Insulting wines

It seems that in the modern hierarchy of wines, the three most damaging characteristics that can be assigned to a wine are: thin, sweet and white.

Frankly, this is patently ridiculous, especially since many (if not most) of the ‘prized’ wines (red and thick) are also sweet (how do you think that they got thick?).

But today, I want to address the notion that think, concentrated wines are, by their very nature, better wines that lighter, less viscous wines.

First, let’s address the reality of personal preference. Despite the pronouncements of the wine gestapo (critics, columnists, and radio talking heads), there is no benchmark for wine, no objective scale that allows for qualitative measure. ‘Points’ are abbreviations for ‘opinions’, some of which are founded in actual knowledge and experience, many, otherwise. Ergo, your own opinion of a wine, based solely upon your own likes and dislikes, is as valid as the most highly educated critic’s opinion. Anyone that is claiming otherwise is a fraud.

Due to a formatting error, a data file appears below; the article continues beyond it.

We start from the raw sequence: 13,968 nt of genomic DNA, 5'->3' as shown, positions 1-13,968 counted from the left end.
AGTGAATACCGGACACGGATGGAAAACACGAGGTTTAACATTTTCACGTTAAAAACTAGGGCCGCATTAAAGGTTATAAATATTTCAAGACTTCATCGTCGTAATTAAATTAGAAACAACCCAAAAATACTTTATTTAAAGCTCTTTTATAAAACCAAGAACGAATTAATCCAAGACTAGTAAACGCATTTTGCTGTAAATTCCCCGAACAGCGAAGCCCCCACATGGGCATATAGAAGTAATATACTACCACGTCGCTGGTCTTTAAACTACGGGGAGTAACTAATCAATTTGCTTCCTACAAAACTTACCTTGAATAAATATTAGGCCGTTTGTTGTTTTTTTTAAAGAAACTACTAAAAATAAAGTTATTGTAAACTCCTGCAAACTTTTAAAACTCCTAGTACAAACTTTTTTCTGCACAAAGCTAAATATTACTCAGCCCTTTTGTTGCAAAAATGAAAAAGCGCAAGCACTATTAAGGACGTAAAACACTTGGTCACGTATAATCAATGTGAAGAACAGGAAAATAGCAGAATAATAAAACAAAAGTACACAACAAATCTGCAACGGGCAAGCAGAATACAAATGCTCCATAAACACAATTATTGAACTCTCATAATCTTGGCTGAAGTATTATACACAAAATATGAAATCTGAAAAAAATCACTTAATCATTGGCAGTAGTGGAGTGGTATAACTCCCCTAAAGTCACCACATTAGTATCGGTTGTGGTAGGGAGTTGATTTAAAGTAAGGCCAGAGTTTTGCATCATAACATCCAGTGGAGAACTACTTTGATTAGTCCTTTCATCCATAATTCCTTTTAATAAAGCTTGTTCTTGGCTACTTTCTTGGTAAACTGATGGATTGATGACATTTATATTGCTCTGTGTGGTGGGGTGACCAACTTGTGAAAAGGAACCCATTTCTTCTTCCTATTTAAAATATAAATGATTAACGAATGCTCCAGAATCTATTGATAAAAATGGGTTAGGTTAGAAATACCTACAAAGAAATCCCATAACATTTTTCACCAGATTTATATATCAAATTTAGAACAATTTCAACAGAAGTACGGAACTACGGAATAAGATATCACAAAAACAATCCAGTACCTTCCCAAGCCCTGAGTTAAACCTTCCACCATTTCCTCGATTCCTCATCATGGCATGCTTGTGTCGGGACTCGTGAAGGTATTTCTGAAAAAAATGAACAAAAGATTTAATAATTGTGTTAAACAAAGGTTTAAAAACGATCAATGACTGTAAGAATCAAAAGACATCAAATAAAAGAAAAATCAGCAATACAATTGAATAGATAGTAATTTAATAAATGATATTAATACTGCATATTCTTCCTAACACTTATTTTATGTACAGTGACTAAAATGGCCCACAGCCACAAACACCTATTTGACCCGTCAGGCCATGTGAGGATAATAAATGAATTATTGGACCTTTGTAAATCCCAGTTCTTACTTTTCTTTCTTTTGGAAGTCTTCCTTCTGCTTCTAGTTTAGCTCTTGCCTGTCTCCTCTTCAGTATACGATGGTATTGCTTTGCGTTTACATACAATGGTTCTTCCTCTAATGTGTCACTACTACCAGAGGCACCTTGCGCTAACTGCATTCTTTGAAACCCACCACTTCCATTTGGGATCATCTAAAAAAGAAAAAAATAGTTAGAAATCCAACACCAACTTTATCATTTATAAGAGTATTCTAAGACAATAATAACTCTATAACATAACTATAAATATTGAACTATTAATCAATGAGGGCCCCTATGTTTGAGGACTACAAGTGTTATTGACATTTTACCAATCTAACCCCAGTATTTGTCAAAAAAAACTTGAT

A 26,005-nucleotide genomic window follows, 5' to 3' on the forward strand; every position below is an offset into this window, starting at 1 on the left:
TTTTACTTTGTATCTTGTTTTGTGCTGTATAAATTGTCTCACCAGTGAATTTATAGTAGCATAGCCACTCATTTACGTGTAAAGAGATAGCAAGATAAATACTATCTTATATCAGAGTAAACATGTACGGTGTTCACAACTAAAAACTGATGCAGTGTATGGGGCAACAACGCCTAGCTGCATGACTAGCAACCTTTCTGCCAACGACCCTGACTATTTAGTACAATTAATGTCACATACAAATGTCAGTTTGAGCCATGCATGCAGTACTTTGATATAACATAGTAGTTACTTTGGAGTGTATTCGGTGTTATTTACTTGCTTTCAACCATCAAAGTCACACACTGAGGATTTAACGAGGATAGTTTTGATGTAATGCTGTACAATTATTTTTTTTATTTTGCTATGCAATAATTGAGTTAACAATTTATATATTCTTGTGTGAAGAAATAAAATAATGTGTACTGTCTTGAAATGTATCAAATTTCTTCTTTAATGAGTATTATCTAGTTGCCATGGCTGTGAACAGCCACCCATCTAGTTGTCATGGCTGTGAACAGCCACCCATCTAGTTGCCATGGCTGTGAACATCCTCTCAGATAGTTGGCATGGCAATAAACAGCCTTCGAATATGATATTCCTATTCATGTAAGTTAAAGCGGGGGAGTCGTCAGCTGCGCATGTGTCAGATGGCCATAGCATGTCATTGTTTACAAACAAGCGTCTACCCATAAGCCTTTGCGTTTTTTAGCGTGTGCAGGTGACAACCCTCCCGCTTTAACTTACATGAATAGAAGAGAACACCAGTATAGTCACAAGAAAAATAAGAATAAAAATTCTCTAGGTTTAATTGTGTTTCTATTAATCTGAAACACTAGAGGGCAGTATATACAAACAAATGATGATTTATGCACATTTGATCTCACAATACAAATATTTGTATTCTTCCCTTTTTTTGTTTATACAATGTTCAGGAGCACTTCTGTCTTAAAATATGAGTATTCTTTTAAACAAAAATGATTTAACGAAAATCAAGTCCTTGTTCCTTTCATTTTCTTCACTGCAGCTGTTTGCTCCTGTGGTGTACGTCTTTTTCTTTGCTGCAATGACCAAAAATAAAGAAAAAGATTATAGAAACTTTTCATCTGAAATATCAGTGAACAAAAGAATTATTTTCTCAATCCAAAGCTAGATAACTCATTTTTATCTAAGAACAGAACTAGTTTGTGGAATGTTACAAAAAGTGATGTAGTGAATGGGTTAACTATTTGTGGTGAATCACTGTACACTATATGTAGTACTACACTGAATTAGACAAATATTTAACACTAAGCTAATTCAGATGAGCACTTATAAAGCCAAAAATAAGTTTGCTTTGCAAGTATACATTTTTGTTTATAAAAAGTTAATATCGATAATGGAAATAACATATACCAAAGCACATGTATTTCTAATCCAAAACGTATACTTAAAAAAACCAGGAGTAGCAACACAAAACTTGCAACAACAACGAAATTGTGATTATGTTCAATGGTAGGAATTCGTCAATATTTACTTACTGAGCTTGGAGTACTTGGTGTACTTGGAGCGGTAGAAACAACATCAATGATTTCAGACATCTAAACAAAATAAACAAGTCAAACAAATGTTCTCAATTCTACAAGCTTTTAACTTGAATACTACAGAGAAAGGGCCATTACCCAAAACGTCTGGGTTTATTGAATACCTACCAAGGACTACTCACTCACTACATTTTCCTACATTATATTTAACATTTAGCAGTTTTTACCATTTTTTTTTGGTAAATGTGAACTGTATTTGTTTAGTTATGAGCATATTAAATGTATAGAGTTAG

So, if you like thick wines, fine. Enjoy them. But a wine is not necessarily good or bad because it’s thick, its merely thick. The practice of producing thinker, more concentrated wines requires the winery to make different decisions in both the vineyard and the winery, but the resulting wines may or may not be ‘good’. A wine is, generally, thicker due to higher levels of alcohol and sugar.

Comparily, less thick wines are often ‘dryer’ and have lower alcohol levels. The ‘dryness’ is a question of context; some wines seem dryer because of high acid levels, which means usually that the grapes were picked earlier and have lower sugar levels. Fruitier wines often seem ‘sweeter’, and wines that have lower acidity sometimes fool us into a false sense of sweetness.

Less viscous wines are often more refreshing (more acidity, less sugar) and more complex. Complexity is highly debatable; my position is that excess ripeness is the enemy of complexity because excess ripeness delivers dominant fruit flavors; is a single flavors dominates, then the wine is not particularly complex.

Really, then, what do you like? The insults (thin, sweet, white) are meaningless and merely illustrate the low wine IQ of the critic or radio host. As someone much smarter than me once said, everyone is entitled to their own opinion but not their own facts.

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